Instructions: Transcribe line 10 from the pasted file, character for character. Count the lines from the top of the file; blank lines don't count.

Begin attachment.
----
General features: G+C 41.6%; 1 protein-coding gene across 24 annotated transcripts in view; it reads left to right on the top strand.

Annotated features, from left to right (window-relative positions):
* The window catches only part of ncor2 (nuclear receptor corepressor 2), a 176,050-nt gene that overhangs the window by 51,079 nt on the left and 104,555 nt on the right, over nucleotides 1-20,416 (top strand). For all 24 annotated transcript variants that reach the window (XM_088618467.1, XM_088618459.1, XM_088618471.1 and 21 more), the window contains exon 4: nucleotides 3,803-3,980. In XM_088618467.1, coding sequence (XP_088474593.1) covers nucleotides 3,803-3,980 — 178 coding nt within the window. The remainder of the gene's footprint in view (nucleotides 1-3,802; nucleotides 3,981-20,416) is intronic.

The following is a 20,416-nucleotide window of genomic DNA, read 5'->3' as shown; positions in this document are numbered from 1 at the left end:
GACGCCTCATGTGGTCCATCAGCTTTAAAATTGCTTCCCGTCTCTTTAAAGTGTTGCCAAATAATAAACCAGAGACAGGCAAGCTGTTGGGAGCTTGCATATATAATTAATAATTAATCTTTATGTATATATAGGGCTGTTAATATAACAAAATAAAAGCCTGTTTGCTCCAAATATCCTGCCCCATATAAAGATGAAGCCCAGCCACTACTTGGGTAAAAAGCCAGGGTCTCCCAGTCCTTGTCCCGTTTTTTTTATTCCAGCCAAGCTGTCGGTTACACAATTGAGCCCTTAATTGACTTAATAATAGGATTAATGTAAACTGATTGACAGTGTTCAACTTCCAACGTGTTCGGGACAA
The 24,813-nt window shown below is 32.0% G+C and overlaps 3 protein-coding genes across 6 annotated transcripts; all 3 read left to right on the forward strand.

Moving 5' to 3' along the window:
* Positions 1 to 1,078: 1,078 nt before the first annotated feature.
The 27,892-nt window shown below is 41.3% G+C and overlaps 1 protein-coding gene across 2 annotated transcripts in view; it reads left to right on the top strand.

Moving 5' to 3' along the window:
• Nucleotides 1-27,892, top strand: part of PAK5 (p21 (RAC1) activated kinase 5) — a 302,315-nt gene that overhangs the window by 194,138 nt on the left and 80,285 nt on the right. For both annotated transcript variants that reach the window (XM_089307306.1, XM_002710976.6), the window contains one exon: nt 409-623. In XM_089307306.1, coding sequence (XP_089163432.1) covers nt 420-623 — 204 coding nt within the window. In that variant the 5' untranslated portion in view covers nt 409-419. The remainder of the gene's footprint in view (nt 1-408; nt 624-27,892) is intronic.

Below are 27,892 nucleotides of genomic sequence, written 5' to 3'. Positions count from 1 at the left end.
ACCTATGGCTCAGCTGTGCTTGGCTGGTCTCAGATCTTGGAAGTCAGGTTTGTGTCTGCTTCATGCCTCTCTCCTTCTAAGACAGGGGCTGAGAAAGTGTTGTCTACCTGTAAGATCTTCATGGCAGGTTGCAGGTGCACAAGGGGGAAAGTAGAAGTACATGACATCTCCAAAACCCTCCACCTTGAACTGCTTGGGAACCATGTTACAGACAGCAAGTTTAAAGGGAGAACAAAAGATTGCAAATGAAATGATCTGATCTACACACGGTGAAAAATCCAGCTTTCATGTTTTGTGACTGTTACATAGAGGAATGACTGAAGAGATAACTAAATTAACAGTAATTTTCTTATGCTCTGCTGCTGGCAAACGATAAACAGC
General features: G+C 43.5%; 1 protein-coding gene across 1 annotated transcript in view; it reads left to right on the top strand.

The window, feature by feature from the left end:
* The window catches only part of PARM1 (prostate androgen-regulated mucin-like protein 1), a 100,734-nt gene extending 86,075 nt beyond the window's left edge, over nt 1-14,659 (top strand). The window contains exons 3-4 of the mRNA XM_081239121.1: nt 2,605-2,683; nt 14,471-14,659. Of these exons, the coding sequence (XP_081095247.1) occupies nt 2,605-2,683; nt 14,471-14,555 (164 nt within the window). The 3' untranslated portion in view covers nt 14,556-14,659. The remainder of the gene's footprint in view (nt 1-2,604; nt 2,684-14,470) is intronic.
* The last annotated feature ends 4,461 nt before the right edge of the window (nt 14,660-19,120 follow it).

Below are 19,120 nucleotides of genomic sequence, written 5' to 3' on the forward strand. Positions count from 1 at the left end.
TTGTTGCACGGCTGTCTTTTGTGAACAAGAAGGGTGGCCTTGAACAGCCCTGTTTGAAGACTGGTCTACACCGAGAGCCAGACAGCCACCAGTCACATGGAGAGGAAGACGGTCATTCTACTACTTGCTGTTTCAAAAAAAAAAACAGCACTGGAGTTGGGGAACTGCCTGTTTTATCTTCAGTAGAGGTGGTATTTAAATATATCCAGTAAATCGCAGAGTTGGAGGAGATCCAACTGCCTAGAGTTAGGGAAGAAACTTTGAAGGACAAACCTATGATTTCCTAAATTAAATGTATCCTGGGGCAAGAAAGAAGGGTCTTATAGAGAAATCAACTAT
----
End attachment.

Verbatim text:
Moving 5' to 3' along the window: